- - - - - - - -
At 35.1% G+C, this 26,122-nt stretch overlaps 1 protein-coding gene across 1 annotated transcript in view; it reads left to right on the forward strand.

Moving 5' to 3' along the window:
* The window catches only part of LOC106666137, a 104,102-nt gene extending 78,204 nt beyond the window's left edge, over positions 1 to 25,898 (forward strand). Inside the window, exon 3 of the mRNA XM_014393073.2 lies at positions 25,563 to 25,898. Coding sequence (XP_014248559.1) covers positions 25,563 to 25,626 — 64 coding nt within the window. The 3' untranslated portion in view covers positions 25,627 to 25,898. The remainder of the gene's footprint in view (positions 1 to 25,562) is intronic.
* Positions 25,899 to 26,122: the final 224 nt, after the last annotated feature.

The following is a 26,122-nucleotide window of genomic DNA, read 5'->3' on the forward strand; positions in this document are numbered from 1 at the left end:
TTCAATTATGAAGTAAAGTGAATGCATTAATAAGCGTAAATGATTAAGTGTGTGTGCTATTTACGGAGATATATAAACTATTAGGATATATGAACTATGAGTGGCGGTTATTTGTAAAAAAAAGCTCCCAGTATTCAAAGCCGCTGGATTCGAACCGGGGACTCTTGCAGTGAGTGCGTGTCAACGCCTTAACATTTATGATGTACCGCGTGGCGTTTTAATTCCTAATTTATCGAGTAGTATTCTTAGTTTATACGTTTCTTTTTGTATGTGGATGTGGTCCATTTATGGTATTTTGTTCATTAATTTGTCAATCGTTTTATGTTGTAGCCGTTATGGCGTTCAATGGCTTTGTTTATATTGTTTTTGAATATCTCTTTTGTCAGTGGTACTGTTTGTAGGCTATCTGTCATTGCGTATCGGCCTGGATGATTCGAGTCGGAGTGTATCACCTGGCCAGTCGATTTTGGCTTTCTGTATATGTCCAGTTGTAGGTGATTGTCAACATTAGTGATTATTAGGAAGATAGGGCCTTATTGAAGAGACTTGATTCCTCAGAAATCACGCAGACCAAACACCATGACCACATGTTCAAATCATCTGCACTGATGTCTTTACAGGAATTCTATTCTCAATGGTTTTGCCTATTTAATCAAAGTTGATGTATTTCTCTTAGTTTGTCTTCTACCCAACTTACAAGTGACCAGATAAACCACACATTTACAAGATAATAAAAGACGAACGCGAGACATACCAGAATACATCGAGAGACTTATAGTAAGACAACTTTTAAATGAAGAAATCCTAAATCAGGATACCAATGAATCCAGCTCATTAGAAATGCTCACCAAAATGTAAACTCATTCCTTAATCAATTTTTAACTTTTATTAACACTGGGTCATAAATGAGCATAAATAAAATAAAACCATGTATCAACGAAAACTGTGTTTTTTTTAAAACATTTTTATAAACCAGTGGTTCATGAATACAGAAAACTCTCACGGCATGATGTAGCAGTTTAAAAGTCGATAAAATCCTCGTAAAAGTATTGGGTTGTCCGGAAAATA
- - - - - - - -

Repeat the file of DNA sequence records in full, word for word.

At 35.1% G+C, this 26,122-nt stretch overlaps 1 protein-coding gene across 1 annotated transcript in view; it reads left to right on the forward strand.

Moving 5' to 3' along the window:
* The window catches only part of LOC106666137, a 104,102-nt gene extending 78,204 nt beyond the window's left edge, over positions 1 to 25,898 (forward strand). Inside the window, exon 3 of the mRNA XM_014393073.2 lies at positions 25,563 to 25,898. Coding sequence (XP_014248559.1) covers positions 25,563 to 25,626 — 64 coding nt within the window. The 3' untranslated portion in view covers positions 25,627 to 25,898. The remainder of the gene's footprint in view (positions 1 to 25,562) is intronic.
* Positions 25,899 to 26,122: the final 224 nt, after the last annotated feature.

The following is a 26,122-nucleotide window of genomic DNA, read 5'->3' on the forward strand; positions in this document are numbered from 1 at the left end:
TTCAATTATGAAGTAAAGTGAATGCATTAATAAGCGTAAATGATTAAGTGTGTGTGCTATTTACGGAGATATATAAACTATTAGGATATATGAACTATGAGTGGCGGTTATTTGTAAAAAAAAGCTCCCAGTATTCAAAGCCGCTGGATTCGAACCGGGGACTCTTGCAGTGAGTGCGTGTCAACGCCTTAACATTTATGATGTACCGCGTGGCGTTTTAATTCCTAATTTATCGAGTAGTATTCTTAGTTTATACGTTTCTTTTTGTATGTGGATGTGGTCCATTTATGGTATTTTGTTCATTAATTTGTCAATCGTTTTATGTTGTAGCCGTTATGGCGTTCAATGGCTTTGTTTATATTGTTTTTGAATATCTCTTTTGTCAGTGGTACTGTTTGTAGGCTATCTGTCATTGCGTATCGGCCTGGATGATTCGAGTCGGAGTGTATCACCTGGCCAGTCGATTTTGGCTTTCTGTATATGTCCAGTTGTAGGTGATTGTCAACATTAGTGATTATTAGGAAGATAGGGCCTTATTGAAGAGACTTGATTCCTCAGAAATCACGCAGACCAAACACCATGACCACATGTTCAAATCATCTGCACTGATGTCTTTACAGGAATTCTATTCTCAATGGTTTTGCCTATTTAATCAAAGTTGATGTATTTCTCTTAGTTTGTCTTCTACCCAACTTACAAGTGACCAGATAAACCACACATTTACAAGATAATAAAAGACGAACGCGAGACATACCAGAATACATCGAGAGACTTATAGTAAGACAACTTTTAAATGAAGAAATCCTAAATCAGGATACCAATGAATCCAGCTCATTAGAAATGCTCACCAAAATGTAAACTCATTCCTTAATCAATTTTTAACTTTTATTAACACTGGGTCATAAATGAGCATAAATAAAATAAAACCATGTATCAACGAAAACTGTGTTTTTTTTAAAACATTTTTATAAACCAGTGGTTCATGAATACAGAAAACTCTCACGGCATGATGTAGCAGTTTAAAAGTCGATAAAATCCTCGTAAAAGTATTGGGTTGTCCGGAAAATA